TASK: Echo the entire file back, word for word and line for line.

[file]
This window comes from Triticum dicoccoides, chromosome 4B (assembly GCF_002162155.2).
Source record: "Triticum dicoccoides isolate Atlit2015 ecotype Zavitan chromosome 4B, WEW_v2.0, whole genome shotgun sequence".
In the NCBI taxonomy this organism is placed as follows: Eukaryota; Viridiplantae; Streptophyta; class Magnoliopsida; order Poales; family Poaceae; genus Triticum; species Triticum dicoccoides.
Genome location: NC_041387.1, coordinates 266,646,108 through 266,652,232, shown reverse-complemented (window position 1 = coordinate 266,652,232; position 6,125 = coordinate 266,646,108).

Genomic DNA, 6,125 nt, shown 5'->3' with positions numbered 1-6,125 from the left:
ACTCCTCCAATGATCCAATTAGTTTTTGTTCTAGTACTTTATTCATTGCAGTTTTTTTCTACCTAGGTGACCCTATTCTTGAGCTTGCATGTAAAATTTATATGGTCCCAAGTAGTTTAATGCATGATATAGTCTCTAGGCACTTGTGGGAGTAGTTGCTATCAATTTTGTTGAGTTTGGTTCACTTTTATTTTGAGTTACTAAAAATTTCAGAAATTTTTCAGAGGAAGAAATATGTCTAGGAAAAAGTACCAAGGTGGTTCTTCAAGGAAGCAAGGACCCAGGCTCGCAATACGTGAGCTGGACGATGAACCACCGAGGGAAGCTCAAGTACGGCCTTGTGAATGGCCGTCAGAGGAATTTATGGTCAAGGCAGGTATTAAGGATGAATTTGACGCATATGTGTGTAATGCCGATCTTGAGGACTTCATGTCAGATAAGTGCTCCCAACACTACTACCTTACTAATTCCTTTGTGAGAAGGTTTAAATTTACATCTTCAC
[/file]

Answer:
This window comes from Triticum dicoccoides, chromosome 4B (assembly GCF_002162155.2).
Source record: "Triticum dicoccoides isolate Atlit2015 ecotype Zavitan chromosome 4B, WEW_v2.0, whole genome shotgun sequence".
In the NCBI taxonomy this organism is placed as follows: Eukaryota; Viridiplantae; Streptophyta; class Magnoliopsida; order Poales; family Poaceae; genus Triticum; species Triticum dicoccoides.
Genome location: NC_041387.1, coordinates 266,646,108 through 266,652,232, shown reverse-complemented (window position 1 = coordinate 266,652,232; position 6,125 = coordinate 266,646,108).

Genomic DNA, 6,125 nt, shown 5'->3' with positions numbered 1-6,125 from the left:
ACTCCTCCAATGATCCAATTAGTTTTTGTTCTAGTACTTTATTCATTGCAGTTTTTTTCTACCTAGGTGACCCTATTCTTGAGCTTGCATGTAAAATTTATATGGTCCCAAGTAGTTTAATGCATGATATAGTCTCTAGGCACTTGTGGGAGTAGTTGCTATCAATTTTGTTGAGTTTGGTTCACTTTTATTTTGAGTTACTAAAAATTTCAGAAATTTTTCAGAGGAAGAAATATGTCTAGGAAAAAGTACCAAGGTGGTTCTTCAAGGAAGCAAGGACCCAGGCTCGCAATACGTGAGCTGGACGATGAACCACCGAGGGAAGCTCAAGTACGGCCTTGTGAATGGCCGTCAGAGGAATTTATGGTCAAGGCAGGTATTAAGGATGAATTTGACGCATATGTGTGTAATGCCGATCTTGAGGACTTCATGTCAGATAAGTGCTCCCAACACTACTACCTTACTAATTCCTTTGTGAGAAGGTTTAAATTTACATCTTCAC